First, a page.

14-18. After worshipping it he shall install the Liṅga in the middle of the holy centre in the seat of Śivā. The Liṅga shall then be wrapped in cloth, Darbha grass, etc. Eight pots with the guardians of the quarters as their deities shall be placed in a circle with Darbha grass bundle inserted into each of them. Akṣata grains shall be put into the pots and they shall be tied with threads of various colours. Svastika and other auspicious signs shall be drawn over them. The thunderbolt and other weapons shall be represented therein; they are then to be covered with cloth, and installed round the Liṅga by repeating the Īśāna mantra. The canopy above shall be fumigated with incense and lamps. Cloths are spread with the pictures of the emblems of the guardians of the quarters and their vehicles such as elephant buffalo etc. The devotee shall tie all round the place garlands of Darbha grass, with all their characteristic marks and woven into various beautiful forms.
19. The devotee shall then keep it within water along with incense and lights for five days, three days, or only for a single night.
20-26. The devotee shall spend this period studying the Vedas, performing dances and singing auspicious songs or playing on Vīṇā and other instruments to the accompaniment of tingling of small bells. The sacrificer shall have mental concentration and be free from excitement. After taking it out he shall meditate on the Svastika. The Liṅga shall then be placed in the Maṇḍapa endowed with characteristics. There shall be nine pits all round endowed with their characteristic marks. The eight auspicious articles called Aṣṭamaṅgalas shall be spread there. There shall be the eight emblems of the guardians of the quarters. The pits shall have the auspicious signs mentioned before. They shall be placed in the directions beginning with the east. The chief pit shall be made in the north-east oblong in shape. Or five pits made into one and a bare spot of ground shall constitute one unit. They shall be endowed with the paraphernalia and requisites of the sacrifice and ornaments, used in the worship of Śiva (?). In the middle of the altar there shall be a great bed bedecked in gold. A five-wicked lamp shall be kept nearby. The bed shall be covered with a white cloth. After arranging these he shall place the idol of the lord thereon.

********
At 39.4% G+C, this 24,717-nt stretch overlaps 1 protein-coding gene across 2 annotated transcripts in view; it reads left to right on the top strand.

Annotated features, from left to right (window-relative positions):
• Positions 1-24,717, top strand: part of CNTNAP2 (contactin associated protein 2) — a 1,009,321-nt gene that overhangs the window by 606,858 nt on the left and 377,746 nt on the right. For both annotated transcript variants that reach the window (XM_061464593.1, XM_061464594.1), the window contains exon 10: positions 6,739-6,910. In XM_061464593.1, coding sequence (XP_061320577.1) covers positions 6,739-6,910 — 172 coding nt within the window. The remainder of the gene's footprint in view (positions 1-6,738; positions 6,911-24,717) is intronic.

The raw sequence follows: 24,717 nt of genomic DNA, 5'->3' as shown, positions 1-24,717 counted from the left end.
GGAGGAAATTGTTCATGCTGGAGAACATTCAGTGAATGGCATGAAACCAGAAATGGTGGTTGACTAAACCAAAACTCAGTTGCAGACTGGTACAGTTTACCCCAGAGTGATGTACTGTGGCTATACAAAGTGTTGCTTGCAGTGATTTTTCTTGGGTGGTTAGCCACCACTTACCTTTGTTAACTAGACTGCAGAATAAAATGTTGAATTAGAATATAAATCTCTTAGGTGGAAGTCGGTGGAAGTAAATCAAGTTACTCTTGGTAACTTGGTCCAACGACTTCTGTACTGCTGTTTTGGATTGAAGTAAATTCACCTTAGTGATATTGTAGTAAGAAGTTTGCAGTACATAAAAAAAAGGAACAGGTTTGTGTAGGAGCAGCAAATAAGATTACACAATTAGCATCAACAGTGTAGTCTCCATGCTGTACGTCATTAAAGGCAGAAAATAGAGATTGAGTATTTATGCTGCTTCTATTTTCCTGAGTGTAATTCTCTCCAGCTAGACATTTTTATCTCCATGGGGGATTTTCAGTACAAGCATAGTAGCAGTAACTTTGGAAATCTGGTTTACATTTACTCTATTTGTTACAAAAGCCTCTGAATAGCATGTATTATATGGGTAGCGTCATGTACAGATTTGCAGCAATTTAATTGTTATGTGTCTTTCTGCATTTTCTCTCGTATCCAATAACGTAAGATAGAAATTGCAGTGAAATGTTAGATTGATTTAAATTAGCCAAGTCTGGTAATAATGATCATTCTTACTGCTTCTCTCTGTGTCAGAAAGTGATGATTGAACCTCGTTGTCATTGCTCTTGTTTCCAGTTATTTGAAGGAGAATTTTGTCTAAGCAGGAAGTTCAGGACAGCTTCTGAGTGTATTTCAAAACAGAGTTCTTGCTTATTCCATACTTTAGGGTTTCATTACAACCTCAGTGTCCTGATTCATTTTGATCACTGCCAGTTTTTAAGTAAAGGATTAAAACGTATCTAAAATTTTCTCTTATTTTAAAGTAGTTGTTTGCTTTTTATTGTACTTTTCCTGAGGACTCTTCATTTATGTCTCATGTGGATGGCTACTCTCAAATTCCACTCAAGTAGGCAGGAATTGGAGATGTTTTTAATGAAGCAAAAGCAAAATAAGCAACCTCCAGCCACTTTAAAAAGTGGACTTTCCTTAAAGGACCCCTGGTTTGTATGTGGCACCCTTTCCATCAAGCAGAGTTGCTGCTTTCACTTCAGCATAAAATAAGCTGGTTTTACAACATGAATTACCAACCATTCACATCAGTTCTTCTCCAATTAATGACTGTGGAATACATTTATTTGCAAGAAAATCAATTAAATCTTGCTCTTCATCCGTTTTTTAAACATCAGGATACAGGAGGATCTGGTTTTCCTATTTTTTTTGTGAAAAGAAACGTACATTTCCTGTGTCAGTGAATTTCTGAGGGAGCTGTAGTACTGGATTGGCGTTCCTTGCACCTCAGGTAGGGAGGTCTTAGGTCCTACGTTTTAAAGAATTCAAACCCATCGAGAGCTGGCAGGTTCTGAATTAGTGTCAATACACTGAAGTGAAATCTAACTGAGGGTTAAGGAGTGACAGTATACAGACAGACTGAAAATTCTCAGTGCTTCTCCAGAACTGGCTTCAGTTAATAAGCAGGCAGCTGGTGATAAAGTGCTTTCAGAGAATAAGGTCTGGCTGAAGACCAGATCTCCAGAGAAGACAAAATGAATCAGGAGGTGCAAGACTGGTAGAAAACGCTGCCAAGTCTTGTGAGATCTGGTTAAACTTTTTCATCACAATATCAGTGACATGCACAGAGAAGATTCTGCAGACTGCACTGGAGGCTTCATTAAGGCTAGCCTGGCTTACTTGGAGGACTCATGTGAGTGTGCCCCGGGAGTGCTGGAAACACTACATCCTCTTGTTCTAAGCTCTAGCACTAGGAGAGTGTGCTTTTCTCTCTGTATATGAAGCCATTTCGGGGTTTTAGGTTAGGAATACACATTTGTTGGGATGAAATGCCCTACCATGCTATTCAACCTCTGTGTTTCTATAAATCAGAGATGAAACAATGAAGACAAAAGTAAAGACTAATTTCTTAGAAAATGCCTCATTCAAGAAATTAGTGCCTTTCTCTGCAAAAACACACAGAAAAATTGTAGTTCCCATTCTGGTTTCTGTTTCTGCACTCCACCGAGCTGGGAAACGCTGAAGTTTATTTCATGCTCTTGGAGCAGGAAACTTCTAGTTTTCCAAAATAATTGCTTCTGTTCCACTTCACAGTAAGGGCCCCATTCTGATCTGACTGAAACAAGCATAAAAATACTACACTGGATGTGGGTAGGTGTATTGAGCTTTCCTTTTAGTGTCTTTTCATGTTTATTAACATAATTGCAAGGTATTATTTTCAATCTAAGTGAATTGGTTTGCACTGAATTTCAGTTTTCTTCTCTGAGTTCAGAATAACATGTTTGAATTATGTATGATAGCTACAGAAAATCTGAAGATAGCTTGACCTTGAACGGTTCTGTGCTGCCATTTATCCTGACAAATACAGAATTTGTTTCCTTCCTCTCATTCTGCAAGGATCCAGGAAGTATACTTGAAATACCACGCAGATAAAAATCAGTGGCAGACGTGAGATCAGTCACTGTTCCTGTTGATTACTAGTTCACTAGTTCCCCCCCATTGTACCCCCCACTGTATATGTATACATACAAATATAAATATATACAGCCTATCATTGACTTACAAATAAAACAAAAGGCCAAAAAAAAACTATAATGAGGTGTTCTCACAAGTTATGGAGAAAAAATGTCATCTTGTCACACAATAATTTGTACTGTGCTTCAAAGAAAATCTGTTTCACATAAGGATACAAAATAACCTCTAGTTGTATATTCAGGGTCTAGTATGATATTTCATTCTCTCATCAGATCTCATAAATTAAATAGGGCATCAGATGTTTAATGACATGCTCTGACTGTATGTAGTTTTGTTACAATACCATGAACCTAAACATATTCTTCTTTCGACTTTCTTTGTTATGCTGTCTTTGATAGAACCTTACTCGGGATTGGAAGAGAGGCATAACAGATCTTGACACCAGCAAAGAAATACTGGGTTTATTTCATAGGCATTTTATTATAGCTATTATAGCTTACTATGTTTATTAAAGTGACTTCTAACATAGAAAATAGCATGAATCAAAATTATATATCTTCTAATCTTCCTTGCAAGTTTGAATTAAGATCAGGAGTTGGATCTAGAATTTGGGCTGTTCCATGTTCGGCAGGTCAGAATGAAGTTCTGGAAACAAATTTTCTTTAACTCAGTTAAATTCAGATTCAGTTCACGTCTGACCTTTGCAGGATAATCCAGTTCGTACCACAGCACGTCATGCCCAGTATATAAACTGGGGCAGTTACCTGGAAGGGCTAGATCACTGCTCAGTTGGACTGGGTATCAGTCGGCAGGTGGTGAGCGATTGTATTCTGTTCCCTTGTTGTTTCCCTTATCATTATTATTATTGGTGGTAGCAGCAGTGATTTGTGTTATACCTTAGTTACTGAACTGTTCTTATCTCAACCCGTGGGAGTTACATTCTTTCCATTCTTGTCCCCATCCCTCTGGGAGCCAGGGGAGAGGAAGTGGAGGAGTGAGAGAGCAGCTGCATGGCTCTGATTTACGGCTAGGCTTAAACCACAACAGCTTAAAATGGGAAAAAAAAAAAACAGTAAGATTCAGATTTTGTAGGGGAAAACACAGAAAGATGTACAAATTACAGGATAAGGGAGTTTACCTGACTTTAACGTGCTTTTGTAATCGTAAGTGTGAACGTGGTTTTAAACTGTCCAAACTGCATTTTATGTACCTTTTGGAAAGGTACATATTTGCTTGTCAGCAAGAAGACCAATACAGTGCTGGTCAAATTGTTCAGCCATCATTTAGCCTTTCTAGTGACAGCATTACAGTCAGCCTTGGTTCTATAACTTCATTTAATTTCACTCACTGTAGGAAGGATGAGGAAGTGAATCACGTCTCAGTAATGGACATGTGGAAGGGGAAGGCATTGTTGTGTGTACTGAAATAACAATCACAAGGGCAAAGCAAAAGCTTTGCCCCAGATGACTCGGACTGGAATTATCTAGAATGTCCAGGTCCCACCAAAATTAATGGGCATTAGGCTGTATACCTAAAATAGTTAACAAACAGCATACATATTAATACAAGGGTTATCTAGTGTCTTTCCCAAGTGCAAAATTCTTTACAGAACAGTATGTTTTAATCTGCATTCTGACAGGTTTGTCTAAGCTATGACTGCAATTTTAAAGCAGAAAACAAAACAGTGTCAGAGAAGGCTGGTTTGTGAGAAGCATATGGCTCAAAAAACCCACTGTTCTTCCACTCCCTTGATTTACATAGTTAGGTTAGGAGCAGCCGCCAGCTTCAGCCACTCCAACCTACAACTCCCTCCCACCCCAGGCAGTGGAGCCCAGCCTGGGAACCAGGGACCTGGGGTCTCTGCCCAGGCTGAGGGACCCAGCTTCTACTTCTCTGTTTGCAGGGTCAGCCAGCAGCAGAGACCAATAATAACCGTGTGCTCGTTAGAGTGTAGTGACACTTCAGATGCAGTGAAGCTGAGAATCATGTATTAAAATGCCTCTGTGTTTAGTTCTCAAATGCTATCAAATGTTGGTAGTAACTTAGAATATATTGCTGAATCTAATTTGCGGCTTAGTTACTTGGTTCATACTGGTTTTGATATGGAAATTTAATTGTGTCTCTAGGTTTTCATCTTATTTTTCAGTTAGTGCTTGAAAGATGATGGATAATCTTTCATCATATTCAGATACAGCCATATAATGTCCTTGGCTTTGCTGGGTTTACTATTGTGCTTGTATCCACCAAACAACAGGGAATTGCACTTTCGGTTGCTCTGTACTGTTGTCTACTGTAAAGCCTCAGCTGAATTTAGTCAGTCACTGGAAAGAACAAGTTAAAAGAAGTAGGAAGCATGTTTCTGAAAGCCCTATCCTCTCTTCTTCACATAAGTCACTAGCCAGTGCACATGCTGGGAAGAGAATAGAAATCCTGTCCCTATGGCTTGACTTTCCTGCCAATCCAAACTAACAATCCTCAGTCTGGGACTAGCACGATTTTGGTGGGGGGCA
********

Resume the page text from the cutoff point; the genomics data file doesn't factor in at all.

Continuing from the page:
27. He shall place the Liṅga with its head towards the east. He shall place it duly repeating Īśāna mantra. After performing the rite of Ratnanyāsa (fixation of jewels) he shall place the Kalaśa (water-pot) above.
28-29. The Liṅga shall be wrapped all round by two cloths and the Darbha grass. After doing the Ratna nyāsa the nine Śaktīs, Vāmā etc. shall be fixed. The nine precious stones accompanied by gold, Pañcagavya and all kinds of grains shall be placed on the rock.
30. One shall install the Brahmaliṅga by repeating Śivagāyatrī. One shall install the unchanging Śiva by repeating the Praṇava alone.